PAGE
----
Discipline: Ecology Environmental and Earth Sciences
Room: Exhibit Hall A
Rosebelle Ines - Humboldt State University
Co-Author(s): José-Cristian Martínez , Harper College, IL
Though tropical landscapes are the biodiversity hotspots of the world, some studies estimate that up to 36% of tropical forests are going to disappear by the year 2050. This disappearance can be accelerated by introduced exotic species because of their ability to modify invaded sites and alter nutrient cycling, which in turn threatens biodiversity and the overall ecosystem stability. In this study, we assessed whether the invasion of Zingiber spectabile (beehive ginger) alters the mean abundance of leaf litter arthropods across forest types at Las Cruces Biological Station in Costa Rica, since arthropods are ecological indicators used to detect anthropogenic impacts. We also determined if the degree of herbivory on Z. spectabile predicted the mean abundance of leaf litter arthropods across forest types. We hypothesized that the invasion of Z. spectabile would decrease the mean abundance of leaf litter arthropods in all forest types because leaf litter arthropods have not adapted to the environment created by the plant. We further predicted that the degree of herbivory on Z. spectabile would predict the mean abundance of leaf litter arthropods found across forest types since we expected a large proportion of herbivory to be produced by non-flying leaf litter arthropods such as ants. We sampled leaf litter arthropods by setting up 18 paired point comparison pitfall traps in invaded and non-invaded sites in primary, primary selectively logged, and secondary forest. Our results showed that the invasion of Z. spectabile had no significant effect on the mean abundance of leaf litter arthropods across all forest types. Rather, the mean abundance of these arthropods was significantly reduced due to habitat type, in this case, in the secondary forest (F2, 33 = 6.55, P = 0.004). Even though invasion had no significant effect, it does not necessarily explain the ability of Z. spectabile to alter the herbaceous community and the regeneration of other plants utilized by leaf litter arthropods as habitat or reproductive site. The significant decrease in the mean abundance of arthropods in the secondary forest was due to deforestation on the once, interconnected highland forest which has altered the secondary forest’s canopy structure and species composition. Since leaf litter arthropods rapidly respond to ecological changes, the large-scale disturbance posed a dramatic effect on their abundance. Contrary to our hypothesis on herbivory, the degree of herbivory predicted the mean abundance of beetles and crickets across forest types. Most of the beetles we collected were herbivores and detritivores and literature support that crickets increase consumption in the presence of predators. We recommend conducting further studies regarding the effect of Z. spectabile on leaf litter arthropods in comparison to native species in LCBS and incorporating environmental variables. Additional data will help make better decisions for the restoration and conservation of tropical landscapes.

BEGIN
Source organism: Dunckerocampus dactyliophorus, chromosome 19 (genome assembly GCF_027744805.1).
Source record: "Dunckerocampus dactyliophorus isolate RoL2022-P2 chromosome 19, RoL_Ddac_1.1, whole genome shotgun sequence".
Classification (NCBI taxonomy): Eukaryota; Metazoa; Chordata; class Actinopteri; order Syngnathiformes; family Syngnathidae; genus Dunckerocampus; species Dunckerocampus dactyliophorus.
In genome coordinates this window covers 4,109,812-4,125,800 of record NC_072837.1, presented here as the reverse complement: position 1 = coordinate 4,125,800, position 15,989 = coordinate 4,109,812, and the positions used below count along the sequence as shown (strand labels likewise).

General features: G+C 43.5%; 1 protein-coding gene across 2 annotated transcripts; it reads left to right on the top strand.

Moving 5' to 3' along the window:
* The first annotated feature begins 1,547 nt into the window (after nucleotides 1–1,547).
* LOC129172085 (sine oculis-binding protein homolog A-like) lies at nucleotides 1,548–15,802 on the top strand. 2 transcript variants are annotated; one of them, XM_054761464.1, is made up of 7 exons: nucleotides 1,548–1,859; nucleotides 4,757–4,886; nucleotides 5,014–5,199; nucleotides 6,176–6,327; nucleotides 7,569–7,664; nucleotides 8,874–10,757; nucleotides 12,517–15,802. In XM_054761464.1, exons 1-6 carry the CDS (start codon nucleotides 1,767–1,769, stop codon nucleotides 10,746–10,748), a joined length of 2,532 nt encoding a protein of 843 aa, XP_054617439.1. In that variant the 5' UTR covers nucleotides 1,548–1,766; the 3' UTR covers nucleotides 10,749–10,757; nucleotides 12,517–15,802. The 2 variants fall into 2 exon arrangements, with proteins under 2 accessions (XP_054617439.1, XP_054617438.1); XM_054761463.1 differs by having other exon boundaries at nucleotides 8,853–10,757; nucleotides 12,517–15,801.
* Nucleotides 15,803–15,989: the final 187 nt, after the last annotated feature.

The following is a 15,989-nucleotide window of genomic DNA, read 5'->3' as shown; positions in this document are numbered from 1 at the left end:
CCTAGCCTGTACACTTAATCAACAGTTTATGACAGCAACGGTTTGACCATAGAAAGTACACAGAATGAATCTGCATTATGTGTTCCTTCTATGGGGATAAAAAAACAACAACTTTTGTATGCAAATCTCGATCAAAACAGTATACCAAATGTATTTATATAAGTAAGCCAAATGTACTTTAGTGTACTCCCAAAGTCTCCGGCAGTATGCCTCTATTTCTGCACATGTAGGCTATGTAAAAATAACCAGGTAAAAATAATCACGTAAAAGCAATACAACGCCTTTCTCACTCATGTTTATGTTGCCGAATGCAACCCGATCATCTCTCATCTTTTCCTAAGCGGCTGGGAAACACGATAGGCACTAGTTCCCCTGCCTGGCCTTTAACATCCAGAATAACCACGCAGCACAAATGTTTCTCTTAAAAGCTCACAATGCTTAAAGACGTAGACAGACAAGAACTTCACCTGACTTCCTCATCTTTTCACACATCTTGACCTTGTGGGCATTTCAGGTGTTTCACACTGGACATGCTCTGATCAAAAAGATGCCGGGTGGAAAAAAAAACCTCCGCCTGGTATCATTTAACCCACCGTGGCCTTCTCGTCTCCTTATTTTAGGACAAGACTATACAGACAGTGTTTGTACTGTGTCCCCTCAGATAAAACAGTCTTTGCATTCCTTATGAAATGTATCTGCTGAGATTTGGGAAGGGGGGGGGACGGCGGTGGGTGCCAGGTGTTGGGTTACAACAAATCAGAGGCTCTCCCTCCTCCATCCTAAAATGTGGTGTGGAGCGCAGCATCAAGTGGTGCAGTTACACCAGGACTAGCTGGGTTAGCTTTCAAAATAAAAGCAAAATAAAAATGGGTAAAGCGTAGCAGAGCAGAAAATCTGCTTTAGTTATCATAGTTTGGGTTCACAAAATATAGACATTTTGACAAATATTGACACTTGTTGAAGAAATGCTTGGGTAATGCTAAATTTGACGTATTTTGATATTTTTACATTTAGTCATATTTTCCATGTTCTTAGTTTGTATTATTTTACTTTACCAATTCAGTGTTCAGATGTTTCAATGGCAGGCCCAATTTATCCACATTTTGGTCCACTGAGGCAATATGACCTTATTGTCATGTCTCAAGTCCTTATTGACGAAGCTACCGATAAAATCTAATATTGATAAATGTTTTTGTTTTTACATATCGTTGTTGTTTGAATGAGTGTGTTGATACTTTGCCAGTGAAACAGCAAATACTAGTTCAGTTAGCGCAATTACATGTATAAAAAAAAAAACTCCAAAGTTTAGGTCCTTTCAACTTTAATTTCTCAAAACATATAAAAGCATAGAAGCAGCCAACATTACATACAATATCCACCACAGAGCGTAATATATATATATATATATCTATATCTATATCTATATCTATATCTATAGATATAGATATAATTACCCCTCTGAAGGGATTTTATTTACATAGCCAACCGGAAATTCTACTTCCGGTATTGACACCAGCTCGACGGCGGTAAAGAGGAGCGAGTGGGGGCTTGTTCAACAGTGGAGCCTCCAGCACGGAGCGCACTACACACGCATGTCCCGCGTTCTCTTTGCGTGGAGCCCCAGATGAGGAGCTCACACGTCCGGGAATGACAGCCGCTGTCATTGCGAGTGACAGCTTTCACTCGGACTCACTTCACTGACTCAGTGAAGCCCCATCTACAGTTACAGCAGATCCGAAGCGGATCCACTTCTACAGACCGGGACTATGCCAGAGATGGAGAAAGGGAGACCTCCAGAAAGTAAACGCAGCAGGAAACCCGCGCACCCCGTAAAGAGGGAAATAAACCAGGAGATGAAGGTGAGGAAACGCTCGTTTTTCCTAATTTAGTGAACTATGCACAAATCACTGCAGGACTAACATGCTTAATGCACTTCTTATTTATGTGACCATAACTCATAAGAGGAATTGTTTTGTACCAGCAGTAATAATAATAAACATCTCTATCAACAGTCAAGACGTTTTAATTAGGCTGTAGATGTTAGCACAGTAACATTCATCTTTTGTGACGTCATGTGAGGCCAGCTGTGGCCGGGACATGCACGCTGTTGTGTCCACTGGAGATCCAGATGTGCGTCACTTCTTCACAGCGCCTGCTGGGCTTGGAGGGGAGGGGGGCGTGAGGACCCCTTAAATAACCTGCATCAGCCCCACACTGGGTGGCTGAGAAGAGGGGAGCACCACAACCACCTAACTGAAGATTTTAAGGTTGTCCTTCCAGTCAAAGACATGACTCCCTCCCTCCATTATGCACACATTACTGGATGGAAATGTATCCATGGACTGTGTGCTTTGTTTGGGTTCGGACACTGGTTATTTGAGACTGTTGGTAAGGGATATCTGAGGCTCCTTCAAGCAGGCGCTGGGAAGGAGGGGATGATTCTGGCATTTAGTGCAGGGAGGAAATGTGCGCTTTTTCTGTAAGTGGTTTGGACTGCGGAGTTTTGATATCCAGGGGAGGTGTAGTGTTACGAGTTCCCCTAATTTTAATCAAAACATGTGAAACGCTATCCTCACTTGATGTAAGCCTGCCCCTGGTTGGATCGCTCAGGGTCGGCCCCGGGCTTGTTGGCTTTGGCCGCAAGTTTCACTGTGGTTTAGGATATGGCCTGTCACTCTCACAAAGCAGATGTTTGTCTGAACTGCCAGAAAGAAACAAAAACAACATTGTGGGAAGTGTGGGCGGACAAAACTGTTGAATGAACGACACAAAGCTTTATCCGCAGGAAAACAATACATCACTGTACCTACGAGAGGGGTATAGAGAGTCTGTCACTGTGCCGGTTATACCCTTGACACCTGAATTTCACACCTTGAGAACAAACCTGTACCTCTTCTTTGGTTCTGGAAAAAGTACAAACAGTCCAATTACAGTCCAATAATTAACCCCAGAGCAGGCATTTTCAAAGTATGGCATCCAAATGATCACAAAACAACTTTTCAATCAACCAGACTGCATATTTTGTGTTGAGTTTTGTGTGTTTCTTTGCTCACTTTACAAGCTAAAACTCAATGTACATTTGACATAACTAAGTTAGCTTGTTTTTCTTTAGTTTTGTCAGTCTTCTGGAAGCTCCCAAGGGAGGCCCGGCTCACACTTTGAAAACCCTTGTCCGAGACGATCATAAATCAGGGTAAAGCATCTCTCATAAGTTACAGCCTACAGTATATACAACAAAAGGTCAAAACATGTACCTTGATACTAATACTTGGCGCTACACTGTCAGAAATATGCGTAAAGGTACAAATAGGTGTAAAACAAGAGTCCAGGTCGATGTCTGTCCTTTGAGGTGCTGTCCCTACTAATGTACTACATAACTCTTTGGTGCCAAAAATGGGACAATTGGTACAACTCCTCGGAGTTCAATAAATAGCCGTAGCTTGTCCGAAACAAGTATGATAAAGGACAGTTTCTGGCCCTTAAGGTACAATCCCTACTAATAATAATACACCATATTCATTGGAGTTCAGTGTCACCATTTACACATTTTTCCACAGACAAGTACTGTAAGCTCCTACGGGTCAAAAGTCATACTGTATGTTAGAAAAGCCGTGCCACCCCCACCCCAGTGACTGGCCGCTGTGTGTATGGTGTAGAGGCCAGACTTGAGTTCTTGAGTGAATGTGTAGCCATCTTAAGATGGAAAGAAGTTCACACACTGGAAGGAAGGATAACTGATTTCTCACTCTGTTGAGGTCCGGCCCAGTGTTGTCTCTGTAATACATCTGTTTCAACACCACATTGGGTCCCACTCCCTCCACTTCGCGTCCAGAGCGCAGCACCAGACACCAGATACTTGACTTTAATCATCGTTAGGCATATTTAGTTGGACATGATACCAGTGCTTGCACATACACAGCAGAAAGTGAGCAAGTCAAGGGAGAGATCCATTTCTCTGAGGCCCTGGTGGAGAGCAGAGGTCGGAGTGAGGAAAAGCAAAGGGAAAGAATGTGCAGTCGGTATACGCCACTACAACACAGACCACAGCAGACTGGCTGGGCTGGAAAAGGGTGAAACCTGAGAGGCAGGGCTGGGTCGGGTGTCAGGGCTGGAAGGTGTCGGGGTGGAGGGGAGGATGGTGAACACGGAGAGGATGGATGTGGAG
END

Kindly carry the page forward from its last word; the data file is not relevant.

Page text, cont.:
Funder Acknowledgement(s): National Science Foundation -Organization for Tropical Studies Louis Stokes Alliances for Minority Participation REU Program
Faculty Advisor: José-Cristian Martínez, email@example.com
Role: I generated the research proposal, conducted field research, and wrote the manuscript. Further, I analyzed the data collected through R Commander, identified and sorted leaf litter arthropods under a dissecting microscope, and placed pitfall traps in sample sites across forest types.